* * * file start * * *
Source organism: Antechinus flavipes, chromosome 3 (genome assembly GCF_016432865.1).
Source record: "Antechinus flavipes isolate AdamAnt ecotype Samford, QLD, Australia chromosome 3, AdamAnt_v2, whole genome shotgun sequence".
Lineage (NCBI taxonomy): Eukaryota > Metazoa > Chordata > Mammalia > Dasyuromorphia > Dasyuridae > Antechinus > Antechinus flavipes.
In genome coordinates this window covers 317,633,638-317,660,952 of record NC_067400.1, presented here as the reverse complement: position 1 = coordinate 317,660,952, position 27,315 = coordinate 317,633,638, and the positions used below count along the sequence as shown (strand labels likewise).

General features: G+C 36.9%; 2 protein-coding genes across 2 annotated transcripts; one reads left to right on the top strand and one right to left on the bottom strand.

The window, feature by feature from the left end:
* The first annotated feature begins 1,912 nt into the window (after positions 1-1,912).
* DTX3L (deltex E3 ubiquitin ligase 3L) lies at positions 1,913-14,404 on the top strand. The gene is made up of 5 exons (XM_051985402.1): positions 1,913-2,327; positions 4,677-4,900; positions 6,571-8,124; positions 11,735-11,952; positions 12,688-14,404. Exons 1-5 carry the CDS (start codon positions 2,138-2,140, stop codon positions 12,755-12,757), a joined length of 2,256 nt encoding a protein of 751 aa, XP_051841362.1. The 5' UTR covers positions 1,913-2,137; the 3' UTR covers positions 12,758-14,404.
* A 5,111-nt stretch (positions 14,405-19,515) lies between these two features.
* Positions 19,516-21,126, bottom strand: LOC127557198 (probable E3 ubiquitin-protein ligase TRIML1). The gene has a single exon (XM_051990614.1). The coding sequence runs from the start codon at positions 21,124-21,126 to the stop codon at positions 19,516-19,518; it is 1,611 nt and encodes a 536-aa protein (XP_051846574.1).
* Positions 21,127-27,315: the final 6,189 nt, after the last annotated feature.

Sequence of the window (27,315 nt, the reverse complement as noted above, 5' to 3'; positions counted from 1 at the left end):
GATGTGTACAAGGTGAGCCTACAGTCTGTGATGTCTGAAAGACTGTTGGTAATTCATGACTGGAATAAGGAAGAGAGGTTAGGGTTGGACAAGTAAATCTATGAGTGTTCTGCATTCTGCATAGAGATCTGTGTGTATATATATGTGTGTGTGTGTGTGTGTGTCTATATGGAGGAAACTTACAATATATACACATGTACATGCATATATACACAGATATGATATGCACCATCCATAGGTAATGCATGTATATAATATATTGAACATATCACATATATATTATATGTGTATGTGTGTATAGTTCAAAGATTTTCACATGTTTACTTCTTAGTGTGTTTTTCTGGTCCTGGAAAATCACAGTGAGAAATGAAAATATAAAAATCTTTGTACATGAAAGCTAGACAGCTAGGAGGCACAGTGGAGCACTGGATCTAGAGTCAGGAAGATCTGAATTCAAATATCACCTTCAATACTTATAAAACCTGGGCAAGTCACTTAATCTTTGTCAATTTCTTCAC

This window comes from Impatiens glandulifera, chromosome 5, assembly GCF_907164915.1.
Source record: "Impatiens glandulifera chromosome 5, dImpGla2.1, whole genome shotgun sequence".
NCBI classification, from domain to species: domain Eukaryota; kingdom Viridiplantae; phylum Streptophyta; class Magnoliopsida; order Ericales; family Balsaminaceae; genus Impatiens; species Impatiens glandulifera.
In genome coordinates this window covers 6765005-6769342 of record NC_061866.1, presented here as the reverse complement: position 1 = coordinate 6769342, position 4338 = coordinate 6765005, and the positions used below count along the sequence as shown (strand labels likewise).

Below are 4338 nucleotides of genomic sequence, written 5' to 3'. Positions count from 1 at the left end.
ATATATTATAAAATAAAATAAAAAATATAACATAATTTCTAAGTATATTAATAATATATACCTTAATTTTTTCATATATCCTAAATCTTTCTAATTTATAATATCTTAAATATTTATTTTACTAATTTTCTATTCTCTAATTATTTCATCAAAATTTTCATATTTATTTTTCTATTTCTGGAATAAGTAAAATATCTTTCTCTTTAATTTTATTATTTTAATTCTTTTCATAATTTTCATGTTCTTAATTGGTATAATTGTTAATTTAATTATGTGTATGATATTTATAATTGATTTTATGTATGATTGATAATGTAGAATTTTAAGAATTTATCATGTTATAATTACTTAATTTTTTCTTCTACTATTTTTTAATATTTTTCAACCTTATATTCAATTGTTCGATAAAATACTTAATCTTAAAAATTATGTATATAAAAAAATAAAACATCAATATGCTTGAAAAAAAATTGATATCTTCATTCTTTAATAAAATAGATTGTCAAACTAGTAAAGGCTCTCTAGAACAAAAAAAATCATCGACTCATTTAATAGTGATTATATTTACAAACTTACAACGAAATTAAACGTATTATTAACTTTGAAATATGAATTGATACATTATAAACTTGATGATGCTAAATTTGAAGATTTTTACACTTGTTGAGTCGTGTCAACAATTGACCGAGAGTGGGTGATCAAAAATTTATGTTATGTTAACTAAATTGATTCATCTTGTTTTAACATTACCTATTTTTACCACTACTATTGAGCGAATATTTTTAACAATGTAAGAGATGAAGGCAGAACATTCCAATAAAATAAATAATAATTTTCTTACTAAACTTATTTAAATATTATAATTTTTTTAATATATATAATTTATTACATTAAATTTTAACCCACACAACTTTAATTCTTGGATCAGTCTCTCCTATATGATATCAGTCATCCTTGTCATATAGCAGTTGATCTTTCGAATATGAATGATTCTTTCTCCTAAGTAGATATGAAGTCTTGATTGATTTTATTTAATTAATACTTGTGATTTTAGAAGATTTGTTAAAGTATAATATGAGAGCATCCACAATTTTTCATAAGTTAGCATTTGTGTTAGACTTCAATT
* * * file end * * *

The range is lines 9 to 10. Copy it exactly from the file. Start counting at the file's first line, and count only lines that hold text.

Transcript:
* A 5,111-nt stretch (positions 14,405-19,515) lies between these two features.
* Positions 19,516-21,126, bottom strand: LOC127557198 (probable E3 ubiquitin-protein ligase TRIML1). The gene has a single exon (XM_051990614.1). The coding sequence runs from the start codon at positions 21,124-21,126 to the stop codon at positions 19,516-19,518; it is 1,611 nt and encodes a 536-aa protein (XP_051846574.1).